by Erika Tamayo
It took very little time watching social media and seeing the news resources paint glaringly different stories before I realized that I had to go out and see for myself. So I went and this is what I saw.
Before my arrival at the protest at Downtown Los Angeles’ City Hall, I saw support from passers-by honking and cheering us on as we walked the Los Feliz streets to the subway. I saw gratitude shown from strangers encountered on the subway in, thanking us for doing what they felt they couldn’t. Within the first moments of entering via Brand Park, I saw compassion as I watched numerous individuals who appeared to be handing out waters, snacks, even burritos, to those who had been protesting and would continue to be for many more hours that day. I saw empathy as I watched individuals gather with others. Never really being able to understand each other's experiences fully, but trying their hardest to not only hear but listen. I saw courage as I watched people stand, kneel, and chant for justice.
The energy was palpable. A mix of anguish, hope, fear, and a slue of other emotions. I would be lying if I sat here and said that I didn’t spend much of my day hiding my sobs behind sunglasses and a bandana. I would be lying if I said I didn’t have to take a seat and meditate many times because my knees were buckling under me from the weight of the energy of the individuals around me. I would be lying if I said that when I woke up that morning I wasn’t shaking from the anxiety of the unknown. I don’t know what it feels like to be feared because of the color of my skin. I don’t know what it's like to get in my car and think that a random traffic stop could be my last. I can’t ever know what it's like to be Black in America.
This is why I went. I went because I didn’t want to go. I went because I didn’t think this was my fight. I went because people asked why would you put yourself in harm's way for someone else’s battle. I went because this has to be my fight, because if I had to fight someday I sure as hell wouldn’t want to do it alone. I went because we need to fight alongside our Black brothers and sisters in solidarity because its the human thing to do. I went because I can’t accept freedom and justice unless it's freedom and justice for all, and neither should you.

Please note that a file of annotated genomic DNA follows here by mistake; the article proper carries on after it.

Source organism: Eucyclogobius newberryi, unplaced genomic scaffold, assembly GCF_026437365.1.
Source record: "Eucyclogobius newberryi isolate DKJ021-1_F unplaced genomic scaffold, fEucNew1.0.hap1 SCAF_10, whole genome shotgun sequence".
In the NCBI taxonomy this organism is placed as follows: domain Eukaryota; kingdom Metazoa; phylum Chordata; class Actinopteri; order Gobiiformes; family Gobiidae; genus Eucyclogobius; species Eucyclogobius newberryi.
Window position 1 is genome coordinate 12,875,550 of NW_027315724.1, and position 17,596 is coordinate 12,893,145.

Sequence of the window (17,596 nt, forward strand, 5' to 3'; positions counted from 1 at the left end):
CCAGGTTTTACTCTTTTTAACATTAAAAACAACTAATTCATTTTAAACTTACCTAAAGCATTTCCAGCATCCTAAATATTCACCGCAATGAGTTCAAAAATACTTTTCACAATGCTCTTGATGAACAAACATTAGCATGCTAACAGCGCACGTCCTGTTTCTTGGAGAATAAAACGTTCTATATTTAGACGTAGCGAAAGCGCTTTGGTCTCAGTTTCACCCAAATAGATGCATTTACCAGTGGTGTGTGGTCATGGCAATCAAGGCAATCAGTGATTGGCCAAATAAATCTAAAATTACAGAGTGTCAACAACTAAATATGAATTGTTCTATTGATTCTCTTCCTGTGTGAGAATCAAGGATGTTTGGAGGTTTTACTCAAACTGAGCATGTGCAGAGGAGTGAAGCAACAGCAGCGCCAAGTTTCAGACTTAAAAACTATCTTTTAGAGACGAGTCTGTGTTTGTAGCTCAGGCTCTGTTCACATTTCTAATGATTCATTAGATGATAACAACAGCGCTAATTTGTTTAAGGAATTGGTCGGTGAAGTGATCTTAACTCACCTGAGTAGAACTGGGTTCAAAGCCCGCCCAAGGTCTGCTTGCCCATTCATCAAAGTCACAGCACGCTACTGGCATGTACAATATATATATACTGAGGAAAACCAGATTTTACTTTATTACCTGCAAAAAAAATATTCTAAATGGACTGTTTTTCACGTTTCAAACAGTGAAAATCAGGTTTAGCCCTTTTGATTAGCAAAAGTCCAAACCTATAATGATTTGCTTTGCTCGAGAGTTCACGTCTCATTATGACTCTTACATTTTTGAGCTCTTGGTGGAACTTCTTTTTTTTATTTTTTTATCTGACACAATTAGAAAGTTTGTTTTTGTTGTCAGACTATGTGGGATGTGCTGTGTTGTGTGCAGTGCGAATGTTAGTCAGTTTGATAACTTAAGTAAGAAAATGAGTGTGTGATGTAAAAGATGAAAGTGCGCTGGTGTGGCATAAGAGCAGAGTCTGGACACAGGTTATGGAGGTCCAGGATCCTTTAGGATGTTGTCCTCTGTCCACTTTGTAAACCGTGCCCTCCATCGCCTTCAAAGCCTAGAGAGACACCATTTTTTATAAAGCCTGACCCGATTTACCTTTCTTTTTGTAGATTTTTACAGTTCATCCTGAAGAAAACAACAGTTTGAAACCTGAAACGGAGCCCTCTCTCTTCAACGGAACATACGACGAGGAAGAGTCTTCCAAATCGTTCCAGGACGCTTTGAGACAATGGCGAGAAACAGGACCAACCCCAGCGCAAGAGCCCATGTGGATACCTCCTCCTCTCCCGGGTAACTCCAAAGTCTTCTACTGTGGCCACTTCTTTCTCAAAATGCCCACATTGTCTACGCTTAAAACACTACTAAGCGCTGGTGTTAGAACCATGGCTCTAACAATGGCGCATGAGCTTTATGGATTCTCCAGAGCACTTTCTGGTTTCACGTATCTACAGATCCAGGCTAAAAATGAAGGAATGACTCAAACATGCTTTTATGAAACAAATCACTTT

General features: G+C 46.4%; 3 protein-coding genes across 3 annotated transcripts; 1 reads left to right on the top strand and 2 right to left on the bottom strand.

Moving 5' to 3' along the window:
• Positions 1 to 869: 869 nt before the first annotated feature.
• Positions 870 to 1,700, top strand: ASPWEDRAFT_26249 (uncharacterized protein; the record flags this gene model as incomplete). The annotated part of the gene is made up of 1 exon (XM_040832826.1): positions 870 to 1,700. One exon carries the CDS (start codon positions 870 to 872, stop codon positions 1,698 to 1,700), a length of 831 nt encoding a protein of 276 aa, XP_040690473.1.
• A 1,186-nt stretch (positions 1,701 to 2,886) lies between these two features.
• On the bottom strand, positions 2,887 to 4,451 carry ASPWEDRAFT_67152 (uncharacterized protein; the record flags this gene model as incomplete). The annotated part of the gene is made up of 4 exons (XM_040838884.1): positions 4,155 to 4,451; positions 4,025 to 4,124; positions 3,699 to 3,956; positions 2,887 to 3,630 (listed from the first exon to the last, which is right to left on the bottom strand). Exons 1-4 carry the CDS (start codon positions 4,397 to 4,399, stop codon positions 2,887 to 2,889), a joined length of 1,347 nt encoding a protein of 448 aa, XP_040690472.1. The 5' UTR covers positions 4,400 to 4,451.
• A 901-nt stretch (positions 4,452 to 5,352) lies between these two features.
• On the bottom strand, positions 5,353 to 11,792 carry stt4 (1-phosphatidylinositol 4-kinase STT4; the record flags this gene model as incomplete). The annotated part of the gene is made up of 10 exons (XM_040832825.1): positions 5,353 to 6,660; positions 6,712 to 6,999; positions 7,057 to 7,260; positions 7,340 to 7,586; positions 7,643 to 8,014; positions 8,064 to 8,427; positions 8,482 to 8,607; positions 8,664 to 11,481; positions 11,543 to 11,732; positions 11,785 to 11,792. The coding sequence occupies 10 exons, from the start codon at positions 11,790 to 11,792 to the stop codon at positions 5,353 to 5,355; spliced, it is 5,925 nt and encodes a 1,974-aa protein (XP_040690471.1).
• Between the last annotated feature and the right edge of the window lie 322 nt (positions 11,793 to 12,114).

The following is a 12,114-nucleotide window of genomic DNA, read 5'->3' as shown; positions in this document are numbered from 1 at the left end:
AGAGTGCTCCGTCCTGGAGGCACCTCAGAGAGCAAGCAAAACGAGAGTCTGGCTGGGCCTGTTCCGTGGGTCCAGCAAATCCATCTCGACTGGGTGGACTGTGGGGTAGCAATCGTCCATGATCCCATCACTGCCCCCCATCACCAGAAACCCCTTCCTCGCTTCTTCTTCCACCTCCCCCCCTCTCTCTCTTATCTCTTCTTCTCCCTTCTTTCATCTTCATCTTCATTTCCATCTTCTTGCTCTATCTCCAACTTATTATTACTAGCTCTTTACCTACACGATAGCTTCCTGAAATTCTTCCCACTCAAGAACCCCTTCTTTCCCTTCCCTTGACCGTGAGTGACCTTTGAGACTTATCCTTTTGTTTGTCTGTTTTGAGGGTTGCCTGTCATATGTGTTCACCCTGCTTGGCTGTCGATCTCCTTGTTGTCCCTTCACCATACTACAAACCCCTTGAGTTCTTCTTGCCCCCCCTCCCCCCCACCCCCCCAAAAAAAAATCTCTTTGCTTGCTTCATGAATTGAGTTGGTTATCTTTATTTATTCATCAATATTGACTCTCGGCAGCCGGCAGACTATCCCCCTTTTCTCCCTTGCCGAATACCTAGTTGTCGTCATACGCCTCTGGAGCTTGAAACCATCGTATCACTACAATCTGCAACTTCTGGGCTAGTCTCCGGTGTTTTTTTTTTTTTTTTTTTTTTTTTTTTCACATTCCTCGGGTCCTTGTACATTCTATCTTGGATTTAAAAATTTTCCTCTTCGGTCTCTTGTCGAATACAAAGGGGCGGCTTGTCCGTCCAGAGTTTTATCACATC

I encourage each and every one of you to educate yourselves on the individuals of the world around you and really get uncomfortable. Listen to your Black brothers and sisters, albeit knowing it is not their duty to teach you everything about racism. Pick up a book, watch a documentary, the limits are endless. Centuries of trauma at the hands of white people are what we are talking about here so no we don’t get to be the good guys. We don’t need to come in and speak for anyone, we need to amplify the voices of the oppressed. In a society indoctrinated in systemic racism, there are much bigger battles involved than we can imagine. This is why we have to start at the level of the individual. It is not enough to not be racist we must be anti-racist. Please in this battle make it one of compassion and patience. If we know racism is taught it can surely be untaught. Start wherever you can, but please start.
Lives depend on it.